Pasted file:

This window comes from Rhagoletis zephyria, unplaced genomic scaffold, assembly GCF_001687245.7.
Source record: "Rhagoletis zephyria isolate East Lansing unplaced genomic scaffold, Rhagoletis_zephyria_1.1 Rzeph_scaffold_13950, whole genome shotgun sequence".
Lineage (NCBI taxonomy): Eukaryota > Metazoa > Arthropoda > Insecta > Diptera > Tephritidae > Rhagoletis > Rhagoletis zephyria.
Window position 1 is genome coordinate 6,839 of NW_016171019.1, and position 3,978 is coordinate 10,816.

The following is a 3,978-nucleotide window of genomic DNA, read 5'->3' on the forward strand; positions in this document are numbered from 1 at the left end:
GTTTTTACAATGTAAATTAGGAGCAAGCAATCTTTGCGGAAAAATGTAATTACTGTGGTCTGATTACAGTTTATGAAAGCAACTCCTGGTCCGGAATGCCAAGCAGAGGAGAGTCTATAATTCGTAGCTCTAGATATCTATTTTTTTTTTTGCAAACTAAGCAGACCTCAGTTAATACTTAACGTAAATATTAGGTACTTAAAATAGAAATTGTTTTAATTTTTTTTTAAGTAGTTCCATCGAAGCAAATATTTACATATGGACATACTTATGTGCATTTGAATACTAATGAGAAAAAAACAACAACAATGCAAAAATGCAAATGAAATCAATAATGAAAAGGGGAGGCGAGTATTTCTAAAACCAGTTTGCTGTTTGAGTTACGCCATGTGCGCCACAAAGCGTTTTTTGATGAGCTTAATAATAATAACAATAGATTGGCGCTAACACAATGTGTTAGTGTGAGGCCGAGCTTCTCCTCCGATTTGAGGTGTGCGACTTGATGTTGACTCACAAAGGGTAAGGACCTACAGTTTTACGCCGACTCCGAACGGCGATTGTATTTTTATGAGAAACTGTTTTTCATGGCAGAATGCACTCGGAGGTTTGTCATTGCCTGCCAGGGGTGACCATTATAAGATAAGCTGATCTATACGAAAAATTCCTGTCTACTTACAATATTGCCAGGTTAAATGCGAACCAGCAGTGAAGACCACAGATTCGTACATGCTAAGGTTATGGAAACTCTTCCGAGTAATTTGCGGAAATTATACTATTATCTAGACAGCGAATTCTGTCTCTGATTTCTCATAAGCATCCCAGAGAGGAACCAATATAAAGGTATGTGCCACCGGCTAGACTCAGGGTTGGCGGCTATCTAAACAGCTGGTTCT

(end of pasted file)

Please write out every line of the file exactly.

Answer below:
This window comes from Rhagoletis zephyria, unplaced genomic scaffold, assembly GCF_001687245.7.
Source record: "Rhagoletis zephyria isolate East Lansing unplaced genomic scaffold, Rhagoletis_zephyria_1.1 Rzeph_scaffold_13950, whole genome shotgun sequence".
Lineage (NCBI taxonomy): Eukaryota > Metazoa > Arthropoda > Insecta > Diptera > Tephritidae > Rhagoletis > Rhagoletis zephyria.
Window position 1 is genome coordinate 6,839 of NW_016171019.1, and position 3,978 is coordinate 10,816.

The following is a 3,978-nucleotide window of genomic DNA, read 5'->3' on the forward strand; positions in this document are numbered from 1 at the left end:
GTTTTTACAATGTAAATTAGGAGCAAGCAATCTTTGCGGAAAAATGTAATTACTGTGGTCTGATTACAGTTTATGAAAGCAACTCCTGGTCCGGAATGCCAAGCAGAGGAGAGTCTATAATTCGTAGCTCTAGATATCTATTTTTTTTTTTGCAAACTAAGCAGACCTCAGTTAATACTTAACGTAAATATTAGGTACTTAAAATAGAAATTGTTTTAATTTTTTTTTAAGTAGTTCCATCGAAGCAAATATTTACATATGGACATACTTATGTGCATTTGAATACTAATGAGAAAAAAACAACAACAATGCAAAAATGCAAATGAAATCAATAATGAAAAGGGGAGGCGAGTATTTCTAAAACCAGTTTGCTGTTTGAGTTACGCCATGTGCGCCACAAAGCGTTTTTTGATGAGCTTAATAATAATAACAATAGATTGGCGCTAACACAATGTGTTAGTGTGAGGCCGAGCTTCTCCTCCGATTTGAGGTGTGCGACTTGATGTTGACTCACAAAGGGTAAGGACCTACAGTTTTACGCCGACTCCGAACGGCGATTGTATTTTTATGAGAAACTGTTTTTCATGGCAGAATGCACTCGGAGGTTTGTCATTGCCTGCCAGGGGTGACCATTATAAGATAAGCTGATCTATACGAAAAATTCCTGTCTACTTACAATATTGCCAGGTTAAATGCGAACCAGCAGTGAAGACCACAGATTCGTACATGCTAAGGTTATGGAAACTCTTCCGAGTAATTTGCGGAAATTATACTATTATCTAGACAGCGAATTCTGTCTCTGATTTCTCATAAGCATCCCAGAGAGGAACCAATATAAAGGTATGTGCCACCGGCTAGACTCAGGGTTGGCGGCTATCTAAACAGCTGGTTCT